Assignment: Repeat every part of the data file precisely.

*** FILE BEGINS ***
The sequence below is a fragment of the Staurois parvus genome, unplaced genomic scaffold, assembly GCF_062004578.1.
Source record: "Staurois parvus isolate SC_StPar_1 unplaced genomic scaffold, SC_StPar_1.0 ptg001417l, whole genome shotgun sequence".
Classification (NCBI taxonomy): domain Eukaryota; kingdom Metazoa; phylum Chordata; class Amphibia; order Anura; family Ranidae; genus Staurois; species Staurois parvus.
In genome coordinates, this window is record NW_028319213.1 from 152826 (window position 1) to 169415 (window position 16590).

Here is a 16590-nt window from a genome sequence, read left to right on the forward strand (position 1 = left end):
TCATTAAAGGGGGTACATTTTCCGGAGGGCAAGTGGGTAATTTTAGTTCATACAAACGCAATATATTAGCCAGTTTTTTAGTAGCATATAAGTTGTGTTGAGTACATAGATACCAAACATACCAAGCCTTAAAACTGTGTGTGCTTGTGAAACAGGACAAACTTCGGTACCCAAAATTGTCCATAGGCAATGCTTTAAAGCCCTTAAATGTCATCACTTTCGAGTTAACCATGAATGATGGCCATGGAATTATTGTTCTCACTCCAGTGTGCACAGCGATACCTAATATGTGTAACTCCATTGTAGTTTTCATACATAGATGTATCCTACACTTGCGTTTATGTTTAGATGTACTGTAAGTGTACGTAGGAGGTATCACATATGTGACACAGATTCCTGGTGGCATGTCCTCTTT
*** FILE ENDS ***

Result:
The sequence below is a fragment of the Staurois parvus genome, unplaced genomic scaffold, assembly GCF_062004578.1.
Source record: "Staurois parvus isolate SC_StPar_1 unplaced genomic scaffold, SC_StPar_1.0 ptg001417l, whole genome shotgun sequence".
Classification (NCBI taxonomy): domain Eukaryota; kingdom Metazoa; phylum Chordata; class Amphibia; order Anura; family Ranidae; genus Staurois; species Staurois parvus.
In genome coordinates, this window is record NW_028319213.1 from 152826 (window position 1) to 169415 (window position 16590).

Here is a 16590-nt window from a genome sequence, read left to right on the forward strand (position 1 = left end):
TCATTAAAGGGGGTACATTTTCCGGAGGGCAAGTGGGTAATTTTAGTTCATACAAACGCAATATATTAGCCAGTTTTTTAGTAGCATATAAGTTGTGTTGAGTACATAGATACCAAACATACCAAGCCTTAAAACTGTGTGTGCTTGTGAAACAGGACAAACTTCGGTACCCAAAATTGTCCATAGGCAATGCTTTAAAGCCCTTAAATGTCATCACTTTCGAGTTAACCATGAATGATGGCCATGGAATTATTGTTCTCACTCCAGTGTGCACAGCGATACCTAATATGTGTAACTCCATTGTAGTTTTCATACATAGATGTATCCTACACTTGCGTTTATGTTTAGATGTACTGTAAGTGTACGTAGGAGGTATCACATATGTGACACAGATTCCTGGTGGCATGTCCTCTTT